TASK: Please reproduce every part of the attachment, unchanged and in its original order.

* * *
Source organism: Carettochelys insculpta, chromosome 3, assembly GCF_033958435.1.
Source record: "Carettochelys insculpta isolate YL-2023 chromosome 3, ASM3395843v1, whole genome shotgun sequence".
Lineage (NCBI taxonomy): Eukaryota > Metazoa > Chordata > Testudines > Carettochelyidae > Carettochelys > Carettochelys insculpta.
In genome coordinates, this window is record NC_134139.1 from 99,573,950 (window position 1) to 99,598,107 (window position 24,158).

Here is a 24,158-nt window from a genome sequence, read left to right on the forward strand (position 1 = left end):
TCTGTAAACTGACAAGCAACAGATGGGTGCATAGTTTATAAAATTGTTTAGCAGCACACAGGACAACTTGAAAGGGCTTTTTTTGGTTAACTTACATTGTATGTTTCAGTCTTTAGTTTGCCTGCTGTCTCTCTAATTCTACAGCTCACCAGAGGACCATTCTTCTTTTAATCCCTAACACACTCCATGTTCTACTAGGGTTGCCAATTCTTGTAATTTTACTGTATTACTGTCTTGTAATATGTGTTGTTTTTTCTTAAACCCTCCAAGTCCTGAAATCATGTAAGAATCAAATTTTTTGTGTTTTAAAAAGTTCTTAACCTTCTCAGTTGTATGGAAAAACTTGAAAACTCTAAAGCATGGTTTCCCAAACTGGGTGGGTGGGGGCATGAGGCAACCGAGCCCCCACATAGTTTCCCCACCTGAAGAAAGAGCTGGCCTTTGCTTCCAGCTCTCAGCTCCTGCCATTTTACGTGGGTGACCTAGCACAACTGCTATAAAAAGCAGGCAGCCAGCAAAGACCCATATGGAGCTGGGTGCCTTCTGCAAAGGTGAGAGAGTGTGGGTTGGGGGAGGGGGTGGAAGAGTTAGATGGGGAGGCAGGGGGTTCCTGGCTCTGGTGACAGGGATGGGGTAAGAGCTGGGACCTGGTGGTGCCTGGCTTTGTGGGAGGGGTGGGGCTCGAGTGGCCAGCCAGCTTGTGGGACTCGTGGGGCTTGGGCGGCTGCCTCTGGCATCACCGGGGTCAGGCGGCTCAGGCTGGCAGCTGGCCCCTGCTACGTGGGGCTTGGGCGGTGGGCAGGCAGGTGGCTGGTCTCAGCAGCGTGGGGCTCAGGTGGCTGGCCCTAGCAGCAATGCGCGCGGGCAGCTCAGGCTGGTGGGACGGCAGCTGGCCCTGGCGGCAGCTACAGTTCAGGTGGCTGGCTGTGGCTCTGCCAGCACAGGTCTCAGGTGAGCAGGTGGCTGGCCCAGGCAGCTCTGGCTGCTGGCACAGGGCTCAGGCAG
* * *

Source organism: Carettochelys insculpta, chromosome 3, assembly GCF_033958435.1.
Source record: "Carettochelys insculpta isolate YL-2023 chromosome 3, ASM3395843v1, whole genome shotgun sequence".
Lineage (NCBI taxonomy): Eukaryota > Metazoa > Chordata > Testudines > Carettochelyidae > Carettochelys > Carettochelys insculpta.
In genome coordinates, this window is record NC_134139.1 from 99,573,950 (window position 1) to 99,598,107 (window position 24,158).

Here is a 24,158-nt window from a genome sequence, read left to right on the forward strand (position 1 = left end):
TCTGTAAACTGACAAGCAACAGATGGGTGCATAGTTTATAAAATTGTTTAGCAGCACACAGGACAACTTGAAAGGGCTTTTTTTGGTTAACTTACATTGTATGTTTCAGTCTTTAGTTTGCCTGCTGTCTCTCTAATTCTACAGCTCACCAGAGGACCATTCTTCTTTTAATCCCTAACACACTCCATGTTCTACTAGGGTTGCCAATTCTTGTAATTTTACTGTATTACTGTCTTGTAATATGTGTTGTTTTTTCTTAAACCCTCCAAGTCCTGAAATCATGTAAGAATCAAATTTTTTGTGTTTTAAAAAGTTCTTAACCTTCTCAGTTGTATGGAAAAACTTGAAAACTCTAAAGCATGGTTTCCCAAACTGGGTGGGTGGGGGCATGAGGCAACCGAGCCCCCACATAGTTTCCCCACCTGAAGAAAGAGCTGGCCTTTGCTTCCAGCTCTCAGCTCCTGCCATTTTACGTGGGTGACCTAGCACAACTGCTATAAAAAGCAGGCAGCCAGCAAAGACCCATATGGAGCTGGGTGCCTTCTGCAAAGGTGAGAGAGTGTGGGTTGGGGGAGGGGGTGGAAGAGTTAGATGGGGAGGCAGGGGGTTCCTGGCTCTGGTGACAGGGATGGGGTAAGAGCTGGGACCTGGTGGTGCCTGGCTTTGTGGGAGGGGTGGGGCTCGAGTGGCCAGCCAGCTTGTGGGACTCGTGGGGCTTGGGCGGCTGCCTCTGGCATCACCGGGGTCAGGCGGCTCAGGCTGGCAGCTGGCCCCTGCTACGTGGGGCTTGGGCGGTGGGCAGGCAGGTGGCTGGTCTCAGCAGCGTGGGGCTCAGGTGGCTGGCCCTAGCAGCAATGCGCGCGGGCAGCTCAGGCTGGTGGGACGGCAGCTGGCCCTGGCGGCAGCTACAGTTCAGGTGGCTGGCTGTGGCTCTGCCAGCACAGGTCTCAGGTGAGCAGGTGGCTGGCCCAGGCAGCTCTGGCTGCTGGCACAGGGCTCAGGCAG